Coffee cup kanban

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Coffee bars employ a couple of different strategies for taking and filling orders. Each strategy makes different tradeoffs.

Sometimes someone will take your order, ring you up, and then make your drink and give it to you. Other times someone will take your order, mark up a cup with the details of your order, place the cup in a queue to be picked up by a barista who will make the drink and then place it on a shelf and call it out.

That second arrangement is a kanban system, and the cup is the kanban. The cup-ban doubles as an order form that can encode most combinations that a barista should expect.

There are reasons to choose one process over another. The first method is usually applied by small or lower-volume shops with only one employee on shift. The second method is usually applied in larger, higher-volume stores with two or more workers on shift. An advantage to the store of using the kanban method is that they can take your order–and collect your money–quickly. Unfortunately for you, that often means exiting one queue so you can line up in another, more captive queue.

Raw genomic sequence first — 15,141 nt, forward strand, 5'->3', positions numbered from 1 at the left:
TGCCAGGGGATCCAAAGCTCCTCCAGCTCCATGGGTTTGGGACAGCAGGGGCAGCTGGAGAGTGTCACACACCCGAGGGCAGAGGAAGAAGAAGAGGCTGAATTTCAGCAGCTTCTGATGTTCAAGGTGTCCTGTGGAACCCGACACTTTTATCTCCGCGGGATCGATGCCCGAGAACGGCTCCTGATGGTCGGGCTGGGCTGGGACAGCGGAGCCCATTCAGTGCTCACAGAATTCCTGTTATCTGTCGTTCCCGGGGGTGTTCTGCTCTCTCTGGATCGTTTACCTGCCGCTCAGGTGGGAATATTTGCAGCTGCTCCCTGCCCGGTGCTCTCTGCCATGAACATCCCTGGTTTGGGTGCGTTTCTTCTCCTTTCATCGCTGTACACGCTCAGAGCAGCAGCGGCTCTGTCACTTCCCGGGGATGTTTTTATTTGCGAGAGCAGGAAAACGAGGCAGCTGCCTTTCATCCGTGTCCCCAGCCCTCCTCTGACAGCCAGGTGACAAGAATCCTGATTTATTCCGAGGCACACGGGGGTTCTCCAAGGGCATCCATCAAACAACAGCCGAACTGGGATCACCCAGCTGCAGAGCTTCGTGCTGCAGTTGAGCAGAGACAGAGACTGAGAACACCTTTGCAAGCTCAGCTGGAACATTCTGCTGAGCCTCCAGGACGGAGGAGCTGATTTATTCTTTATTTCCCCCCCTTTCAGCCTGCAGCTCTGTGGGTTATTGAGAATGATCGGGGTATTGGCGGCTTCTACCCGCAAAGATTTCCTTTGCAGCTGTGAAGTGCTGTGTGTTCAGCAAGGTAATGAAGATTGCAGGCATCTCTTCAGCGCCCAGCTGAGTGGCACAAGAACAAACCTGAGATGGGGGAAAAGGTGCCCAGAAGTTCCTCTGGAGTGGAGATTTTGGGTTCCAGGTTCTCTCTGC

It’s good news for you when the barista asks you, “can I get a drink started for you?” because that should mean he has slack capacity. By the time the cashier finishes collecting your money, the drink should already be under construction. The barista shouldn’t ask you that if he already has a queue of cups to process. On the contrary, once the kanban queue starts backing up, the cashier should start stalling, even if that appears to make the cashier queue back up. The second queue has limited capacity before waiting customers start crowding each other or irritating seated customers.

Some shops get obnoxiously long lines during the morning rush. The solution to that is usually adding an additional espresso machine. The complicating factor is that the rushes don’t last, and then the surplus capacity goes unutilized for most of the day. Still, I know for certain that some shops lose sales, and even customers because of the lines, so I don’t think that strategy is employed as often as it should be.

Watch your coffee cup once your order is taken. It should never stop flowing. If it does, you should ask yourself why and imagine what you might do differently.